“HAVING no natural affection.” With those sad words, the Bible describes many people of our time, a period called “the last days.” (2 Timothy 3:1, 3, 4) The epidemic of child abuse in the family furnishes vivid proof of the truth of that prophecy. In fact, the original Greek word aʹstor·gos, rendered in English “having no natural affection,” suggested a lack of the love that should exist among family members, especially between parents and children.* And all too often that is the setting in which child abuse occurs.
Some researchers say that the most common perpetrator of sexual abuse is the male parent figure. Other male relatives also commonly molest. While most victims are girls, many boys are abused as well. Female perpetrators are not as rare as you might assume. Perhaps the most underreported form of abuse is sibling incest, where an older or more powerful child bullies or seduces a younger or weaker brother or sister into sexual acts. As a parent, you surely find all such acts repugnant.
How can you keep these problems from arising in your family? Clearly, every member of every family needs to learn and to value some principles that rule out abusive conduct. The best place to find that kind of guidance is in God’s Word, the Bible.
God’s Word and Physical Relations
To be safe, every family needs to embrace the Bible’s standard of morality. The Bible is not prudish when it comes to discussing sex. It is dignified, yet frank and to the point. It shows that God designed sexual intimacy to be a real blessing to husband and wife. (Proverbs 5:15-20) However, it condemns sexual conduct outside that arrangement. For instance, the Bible speaks openly against incest. In Leviticus chapter 18, a wide variety of incestuous relationships are forbidden. Note these words in particular: “You people must not come near, any man of you, to any close fleshly relative of his to lay bare nakedness [to have sexual intercourse]. I am Jehovah.”—Leviticus 18:6.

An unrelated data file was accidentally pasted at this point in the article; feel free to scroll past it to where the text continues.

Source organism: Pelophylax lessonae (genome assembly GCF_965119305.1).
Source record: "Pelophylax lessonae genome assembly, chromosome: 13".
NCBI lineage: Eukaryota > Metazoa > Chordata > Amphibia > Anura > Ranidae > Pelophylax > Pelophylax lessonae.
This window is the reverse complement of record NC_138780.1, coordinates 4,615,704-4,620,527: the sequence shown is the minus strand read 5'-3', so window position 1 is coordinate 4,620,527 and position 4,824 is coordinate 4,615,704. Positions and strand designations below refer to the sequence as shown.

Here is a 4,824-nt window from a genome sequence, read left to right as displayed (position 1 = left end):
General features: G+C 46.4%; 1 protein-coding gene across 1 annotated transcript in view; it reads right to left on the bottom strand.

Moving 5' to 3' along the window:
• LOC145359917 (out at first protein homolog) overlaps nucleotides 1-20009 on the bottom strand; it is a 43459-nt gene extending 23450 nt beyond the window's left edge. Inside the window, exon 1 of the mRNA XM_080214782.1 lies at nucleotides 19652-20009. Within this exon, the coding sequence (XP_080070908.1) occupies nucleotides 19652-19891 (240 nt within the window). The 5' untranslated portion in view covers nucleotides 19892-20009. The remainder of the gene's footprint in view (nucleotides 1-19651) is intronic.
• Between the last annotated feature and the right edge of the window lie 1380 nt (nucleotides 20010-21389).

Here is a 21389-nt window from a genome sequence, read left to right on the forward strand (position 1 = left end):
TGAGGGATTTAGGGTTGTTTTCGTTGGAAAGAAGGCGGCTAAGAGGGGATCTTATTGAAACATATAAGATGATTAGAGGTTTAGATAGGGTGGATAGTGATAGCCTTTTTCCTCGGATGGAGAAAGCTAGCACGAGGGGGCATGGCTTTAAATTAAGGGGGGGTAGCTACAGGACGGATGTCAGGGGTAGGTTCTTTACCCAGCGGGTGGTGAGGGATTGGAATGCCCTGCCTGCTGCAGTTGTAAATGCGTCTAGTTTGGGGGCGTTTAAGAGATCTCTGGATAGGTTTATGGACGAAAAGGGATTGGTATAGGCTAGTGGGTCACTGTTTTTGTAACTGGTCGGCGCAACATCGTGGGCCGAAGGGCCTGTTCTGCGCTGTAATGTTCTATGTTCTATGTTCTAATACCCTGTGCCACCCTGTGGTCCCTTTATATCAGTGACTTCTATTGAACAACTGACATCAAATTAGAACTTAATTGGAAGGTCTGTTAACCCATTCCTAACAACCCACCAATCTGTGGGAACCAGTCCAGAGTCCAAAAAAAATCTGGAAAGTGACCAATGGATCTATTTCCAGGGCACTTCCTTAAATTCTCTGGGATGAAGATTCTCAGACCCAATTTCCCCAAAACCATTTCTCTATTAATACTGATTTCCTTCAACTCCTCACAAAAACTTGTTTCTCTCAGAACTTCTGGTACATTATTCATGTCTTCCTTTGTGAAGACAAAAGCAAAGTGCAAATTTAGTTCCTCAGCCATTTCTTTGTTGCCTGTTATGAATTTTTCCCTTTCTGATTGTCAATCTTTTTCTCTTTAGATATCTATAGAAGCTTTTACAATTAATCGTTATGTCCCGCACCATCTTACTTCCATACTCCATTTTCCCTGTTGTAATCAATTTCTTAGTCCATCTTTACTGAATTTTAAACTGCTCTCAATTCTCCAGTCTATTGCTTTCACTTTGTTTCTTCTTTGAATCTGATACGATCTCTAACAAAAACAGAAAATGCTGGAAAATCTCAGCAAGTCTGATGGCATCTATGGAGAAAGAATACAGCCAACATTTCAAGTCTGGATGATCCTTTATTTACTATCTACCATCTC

Jehovah listed acts of incest among the “detestable things” punishable by death. (Leviticus 18:26, 29) Clearly, the Creator has very high standards on this matter. Today, many governments take a similar view, outlawing the sexual abuse of children within the family. Often, the law holds that a child who is subjected to sexual relations by an adult has been raped. Why use that strong word if physical force was not involved?
Many authorities have come to recognize what the Bible has said all along about children—that they tend to be unable to reason in the way that adults do. For example, Proverbs 22:15 says: “Foolishness is tied up with the heart of a boy.” And the apostle Paul was inspired to write: “When I was a babe, I used to . . . think as a babe, to reason as a babe; but now that I have become a man, I have done away with the traits of a babe.”—1 Corinthians 13:11.
A child cannot understand the full meaning of sexual acts, nor can a child imagine the consequences that will follow over the years. Hence, it is widely agreed that children cannot give any meaningful consent to engage in sexual relations. In other words, if an adult (or significantly older youth) has relations with a child, the older person cannot excuse the act by saying that the child did not object or that the child asked for it. The adult is guilty of rape. This is a crime, often punishable by a prison sentence. The responsibility for the rape belongs with the rapist, not the unwilling victim.